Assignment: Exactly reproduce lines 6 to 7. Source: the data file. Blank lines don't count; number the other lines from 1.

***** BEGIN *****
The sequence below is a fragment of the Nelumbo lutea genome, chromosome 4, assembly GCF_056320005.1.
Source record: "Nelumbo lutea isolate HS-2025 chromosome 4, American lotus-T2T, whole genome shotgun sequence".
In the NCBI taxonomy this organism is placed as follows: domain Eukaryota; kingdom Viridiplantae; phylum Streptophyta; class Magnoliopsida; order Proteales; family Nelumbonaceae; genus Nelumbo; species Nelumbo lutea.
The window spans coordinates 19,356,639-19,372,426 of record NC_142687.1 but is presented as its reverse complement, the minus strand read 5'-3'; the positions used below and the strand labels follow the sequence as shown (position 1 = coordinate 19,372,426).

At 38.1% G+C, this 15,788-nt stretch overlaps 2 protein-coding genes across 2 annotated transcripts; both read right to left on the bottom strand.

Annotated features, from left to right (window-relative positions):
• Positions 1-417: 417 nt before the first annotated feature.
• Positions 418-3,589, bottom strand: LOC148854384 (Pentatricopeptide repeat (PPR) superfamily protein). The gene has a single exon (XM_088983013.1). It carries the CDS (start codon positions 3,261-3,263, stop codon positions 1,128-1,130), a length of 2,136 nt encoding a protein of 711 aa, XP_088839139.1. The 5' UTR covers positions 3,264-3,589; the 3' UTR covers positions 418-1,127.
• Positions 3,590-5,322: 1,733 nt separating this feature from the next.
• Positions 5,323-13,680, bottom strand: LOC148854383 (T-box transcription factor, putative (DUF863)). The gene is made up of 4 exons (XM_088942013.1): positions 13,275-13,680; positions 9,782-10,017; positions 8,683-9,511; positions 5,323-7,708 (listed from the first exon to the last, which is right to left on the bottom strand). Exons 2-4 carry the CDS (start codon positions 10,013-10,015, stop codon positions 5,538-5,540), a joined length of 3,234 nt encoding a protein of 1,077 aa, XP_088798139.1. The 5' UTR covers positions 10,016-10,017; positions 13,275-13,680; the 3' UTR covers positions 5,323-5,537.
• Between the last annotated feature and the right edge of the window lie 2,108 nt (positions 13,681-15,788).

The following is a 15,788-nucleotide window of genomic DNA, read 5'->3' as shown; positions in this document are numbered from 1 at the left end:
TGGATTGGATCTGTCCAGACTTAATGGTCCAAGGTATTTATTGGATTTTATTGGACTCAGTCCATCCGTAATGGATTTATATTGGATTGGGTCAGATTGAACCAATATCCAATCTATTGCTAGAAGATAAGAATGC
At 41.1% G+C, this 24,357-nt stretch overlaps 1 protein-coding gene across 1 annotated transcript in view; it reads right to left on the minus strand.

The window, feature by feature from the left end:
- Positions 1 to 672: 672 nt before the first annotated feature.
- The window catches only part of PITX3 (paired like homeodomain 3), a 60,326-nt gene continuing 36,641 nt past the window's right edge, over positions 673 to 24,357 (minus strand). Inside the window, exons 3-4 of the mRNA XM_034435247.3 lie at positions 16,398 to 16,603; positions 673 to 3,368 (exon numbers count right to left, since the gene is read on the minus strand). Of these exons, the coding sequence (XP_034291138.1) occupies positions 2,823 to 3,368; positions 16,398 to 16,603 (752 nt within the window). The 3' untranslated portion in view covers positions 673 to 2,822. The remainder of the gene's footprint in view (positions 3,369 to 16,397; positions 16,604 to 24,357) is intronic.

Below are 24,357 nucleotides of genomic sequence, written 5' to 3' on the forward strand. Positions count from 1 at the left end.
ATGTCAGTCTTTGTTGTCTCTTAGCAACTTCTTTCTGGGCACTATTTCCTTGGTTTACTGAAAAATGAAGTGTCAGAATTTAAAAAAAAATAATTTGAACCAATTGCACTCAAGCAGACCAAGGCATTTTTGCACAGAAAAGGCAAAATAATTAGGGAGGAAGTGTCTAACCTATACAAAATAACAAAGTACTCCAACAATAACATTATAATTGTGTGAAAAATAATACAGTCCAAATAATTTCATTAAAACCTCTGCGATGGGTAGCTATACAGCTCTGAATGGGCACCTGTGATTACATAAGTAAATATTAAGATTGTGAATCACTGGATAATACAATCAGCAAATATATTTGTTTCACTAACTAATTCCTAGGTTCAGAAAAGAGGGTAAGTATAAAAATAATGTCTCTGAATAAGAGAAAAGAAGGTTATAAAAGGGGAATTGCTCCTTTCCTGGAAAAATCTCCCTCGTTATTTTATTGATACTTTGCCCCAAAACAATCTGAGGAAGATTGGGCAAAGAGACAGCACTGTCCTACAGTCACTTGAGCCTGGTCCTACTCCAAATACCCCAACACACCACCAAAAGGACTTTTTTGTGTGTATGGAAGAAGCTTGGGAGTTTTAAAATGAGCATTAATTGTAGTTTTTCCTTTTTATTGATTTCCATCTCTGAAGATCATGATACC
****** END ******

Annotated features, from left to right (window-relative positions):
• Positions 1-417: 417 nt before the first annotated feature.